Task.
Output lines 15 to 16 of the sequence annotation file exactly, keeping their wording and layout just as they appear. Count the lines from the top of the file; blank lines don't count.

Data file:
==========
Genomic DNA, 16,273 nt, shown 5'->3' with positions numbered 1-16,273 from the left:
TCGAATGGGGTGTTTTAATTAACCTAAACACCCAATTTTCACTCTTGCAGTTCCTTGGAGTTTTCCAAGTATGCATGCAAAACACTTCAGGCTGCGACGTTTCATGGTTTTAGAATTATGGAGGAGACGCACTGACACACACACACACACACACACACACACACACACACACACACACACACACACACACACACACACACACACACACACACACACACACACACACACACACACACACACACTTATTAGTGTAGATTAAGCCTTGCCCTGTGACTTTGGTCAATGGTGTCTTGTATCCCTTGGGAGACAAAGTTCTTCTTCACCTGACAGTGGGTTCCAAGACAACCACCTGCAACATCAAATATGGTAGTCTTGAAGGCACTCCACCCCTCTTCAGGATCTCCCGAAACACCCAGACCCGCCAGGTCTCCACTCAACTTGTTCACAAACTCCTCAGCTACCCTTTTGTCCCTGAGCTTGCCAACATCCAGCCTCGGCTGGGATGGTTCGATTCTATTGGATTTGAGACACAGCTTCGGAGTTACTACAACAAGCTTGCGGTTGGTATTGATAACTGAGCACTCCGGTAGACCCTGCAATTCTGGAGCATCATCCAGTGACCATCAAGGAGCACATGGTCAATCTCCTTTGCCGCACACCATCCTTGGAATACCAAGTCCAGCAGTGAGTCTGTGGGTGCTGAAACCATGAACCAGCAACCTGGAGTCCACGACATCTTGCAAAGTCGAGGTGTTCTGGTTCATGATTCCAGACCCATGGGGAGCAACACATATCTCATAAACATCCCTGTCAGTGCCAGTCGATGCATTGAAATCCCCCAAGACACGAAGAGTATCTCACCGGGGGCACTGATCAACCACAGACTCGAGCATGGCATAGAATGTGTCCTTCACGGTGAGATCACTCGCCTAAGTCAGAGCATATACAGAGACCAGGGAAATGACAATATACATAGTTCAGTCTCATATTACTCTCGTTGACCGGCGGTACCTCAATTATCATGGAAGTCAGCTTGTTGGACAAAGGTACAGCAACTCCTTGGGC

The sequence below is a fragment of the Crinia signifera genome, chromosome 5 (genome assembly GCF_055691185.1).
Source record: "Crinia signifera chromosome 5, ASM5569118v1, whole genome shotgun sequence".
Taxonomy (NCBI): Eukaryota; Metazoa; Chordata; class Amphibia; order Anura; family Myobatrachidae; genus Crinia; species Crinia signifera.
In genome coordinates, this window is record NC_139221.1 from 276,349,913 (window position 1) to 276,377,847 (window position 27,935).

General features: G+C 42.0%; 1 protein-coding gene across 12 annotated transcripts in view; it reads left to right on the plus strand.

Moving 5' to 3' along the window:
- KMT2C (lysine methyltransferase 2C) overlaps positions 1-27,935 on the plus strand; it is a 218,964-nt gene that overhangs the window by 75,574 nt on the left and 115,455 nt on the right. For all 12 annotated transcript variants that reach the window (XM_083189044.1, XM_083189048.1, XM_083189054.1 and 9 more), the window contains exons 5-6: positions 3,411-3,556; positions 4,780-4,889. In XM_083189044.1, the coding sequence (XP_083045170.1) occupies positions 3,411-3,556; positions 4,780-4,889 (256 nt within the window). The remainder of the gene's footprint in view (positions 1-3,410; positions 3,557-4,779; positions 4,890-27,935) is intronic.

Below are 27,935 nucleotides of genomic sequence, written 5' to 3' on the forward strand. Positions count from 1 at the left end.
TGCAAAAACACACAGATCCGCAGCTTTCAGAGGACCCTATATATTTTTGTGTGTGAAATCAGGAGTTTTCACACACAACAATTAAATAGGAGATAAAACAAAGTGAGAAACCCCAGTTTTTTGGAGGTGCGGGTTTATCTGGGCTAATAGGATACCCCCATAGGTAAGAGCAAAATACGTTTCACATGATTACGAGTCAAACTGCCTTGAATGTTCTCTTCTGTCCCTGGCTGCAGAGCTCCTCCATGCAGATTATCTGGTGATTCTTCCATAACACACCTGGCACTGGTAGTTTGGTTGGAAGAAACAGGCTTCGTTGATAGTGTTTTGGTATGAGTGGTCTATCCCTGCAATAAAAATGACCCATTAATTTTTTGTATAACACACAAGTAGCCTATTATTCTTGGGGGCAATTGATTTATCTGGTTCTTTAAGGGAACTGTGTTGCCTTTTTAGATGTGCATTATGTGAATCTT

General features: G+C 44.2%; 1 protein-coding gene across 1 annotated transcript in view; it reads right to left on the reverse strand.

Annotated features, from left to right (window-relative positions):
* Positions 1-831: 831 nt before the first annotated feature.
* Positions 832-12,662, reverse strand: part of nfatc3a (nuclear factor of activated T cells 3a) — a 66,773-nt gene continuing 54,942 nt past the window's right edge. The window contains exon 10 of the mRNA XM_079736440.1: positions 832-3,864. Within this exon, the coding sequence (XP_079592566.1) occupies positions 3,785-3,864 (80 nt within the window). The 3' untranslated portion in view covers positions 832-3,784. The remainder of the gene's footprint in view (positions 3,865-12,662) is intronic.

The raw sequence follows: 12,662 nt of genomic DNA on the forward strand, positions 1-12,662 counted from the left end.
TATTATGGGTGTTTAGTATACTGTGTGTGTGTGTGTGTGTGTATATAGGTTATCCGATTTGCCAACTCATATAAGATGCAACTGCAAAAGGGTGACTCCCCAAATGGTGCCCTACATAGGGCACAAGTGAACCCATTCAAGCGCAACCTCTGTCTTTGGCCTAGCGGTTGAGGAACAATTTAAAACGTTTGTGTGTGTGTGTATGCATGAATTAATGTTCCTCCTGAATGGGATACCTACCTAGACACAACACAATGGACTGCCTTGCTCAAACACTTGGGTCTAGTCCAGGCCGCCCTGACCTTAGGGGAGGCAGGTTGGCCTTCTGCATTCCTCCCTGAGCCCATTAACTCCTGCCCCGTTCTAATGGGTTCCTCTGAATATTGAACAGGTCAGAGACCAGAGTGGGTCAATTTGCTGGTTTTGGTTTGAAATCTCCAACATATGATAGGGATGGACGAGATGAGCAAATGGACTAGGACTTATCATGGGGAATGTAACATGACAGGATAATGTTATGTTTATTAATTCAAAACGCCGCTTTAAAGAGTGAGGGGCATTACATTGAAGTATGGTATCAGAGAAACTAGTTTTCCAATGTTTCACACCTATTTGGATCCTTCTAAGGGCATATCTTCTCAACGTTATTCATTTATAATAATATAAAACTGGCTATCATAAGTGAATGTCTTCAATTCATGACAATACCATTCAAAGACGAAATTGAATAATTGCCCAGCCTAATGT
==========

* Positions 832-12,662, reverse strand: part of nfatc3a (nuclear factor of activated T cells 3a) — a 66,773-nt gene continuing 54,942 nt past the window's right edge. The window contains exon 10 of the mRNA XM_079736440.1: positions 832-3,864. Within this exon, the coding sequence (XP_079592566.1) occupies positions 3,785-3,864 (80 nt within the window). The 3' untranslated portion in view covers positions 832-3,784. The remainder of the gene's footprint in view (positions 3,865-12,662) is intronic.

The raw sequence follows: 12,662 nt of genomic DNA on the forward strand, positions 1-12,662 counted from the left end.